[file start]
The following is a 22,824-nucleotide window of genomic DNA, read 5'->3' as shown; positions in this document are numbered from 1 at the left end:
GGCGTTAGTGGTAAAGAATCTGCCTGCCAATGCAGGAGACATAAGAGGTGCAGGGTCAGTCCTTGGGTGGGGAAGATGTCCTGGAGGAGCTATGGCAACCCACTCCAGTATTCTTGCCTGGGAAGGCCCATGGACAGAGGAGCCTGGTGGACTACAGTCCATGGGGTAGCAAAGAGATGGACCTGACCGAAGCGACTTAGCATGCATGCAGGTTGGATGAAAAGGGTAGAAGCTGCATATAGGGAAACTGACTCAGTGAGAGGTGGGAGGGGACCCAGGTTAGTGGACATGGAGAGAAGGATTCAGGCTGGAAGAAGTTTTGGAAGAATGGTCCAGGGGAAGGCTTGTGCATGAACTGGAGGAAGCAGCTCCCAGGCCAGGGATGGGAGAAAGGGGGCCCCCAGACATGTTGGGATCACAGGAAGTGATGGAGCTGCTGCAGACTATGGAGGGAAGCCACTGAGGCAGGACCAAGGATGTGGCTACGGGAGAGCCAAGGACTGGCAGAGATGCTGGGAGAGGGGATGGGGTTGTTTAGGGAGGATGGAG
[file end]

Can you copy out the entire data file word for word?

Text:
The following is a 22,824-nucleotide window of genomic DNA, read 5'->3' as shown; positions in this document are numbered from 1 at the left end:
GGCGTTAGTGGTAAAGAATCTGCCTGCCAATGCAGGAGACATAAGAGGTGCAGGGTCAGTCCTTGGGTGGGGAAGATGTCCTGGAGGAGCTATGGCAACCCACTCCAGTATTCTTGCCTGGGAAGGCCCATGGACAGAGGAGCCTGGTGGACTACAGTCCATGGGGTAGCAAAGAGATGGACCTGACCGAAGCGACTTAGCATGCATGCAGGTTGGATGAAAAGGGTAGAAGCTGCATATAGGGAAACTGACTCAGTGAGAGGTGGGAGGGGACCCAGGTTAGTGGACATGGAGAGAAGGATTCAGGCTGGAAGAAGTTTTGGAAGAATGGTCCAGGGGAAGGCTTGTGCATGAACTGGAGGAAGCAGCTCCCAGGCCAGGGATGGGAGAAAGGGGGCCCCCAGACATGTTGGGATCACAGGAAGTGATGGAGCTGCTGCAGACTATGGAGGGAAGCCACTGAGGCAGGACCAAGGATGTGGCTACGGGAGAGCCAAGGACTGGCAGAGATGCTGGGAGAGGGGATGGGGTTGTTTAGGGAGGATGGAG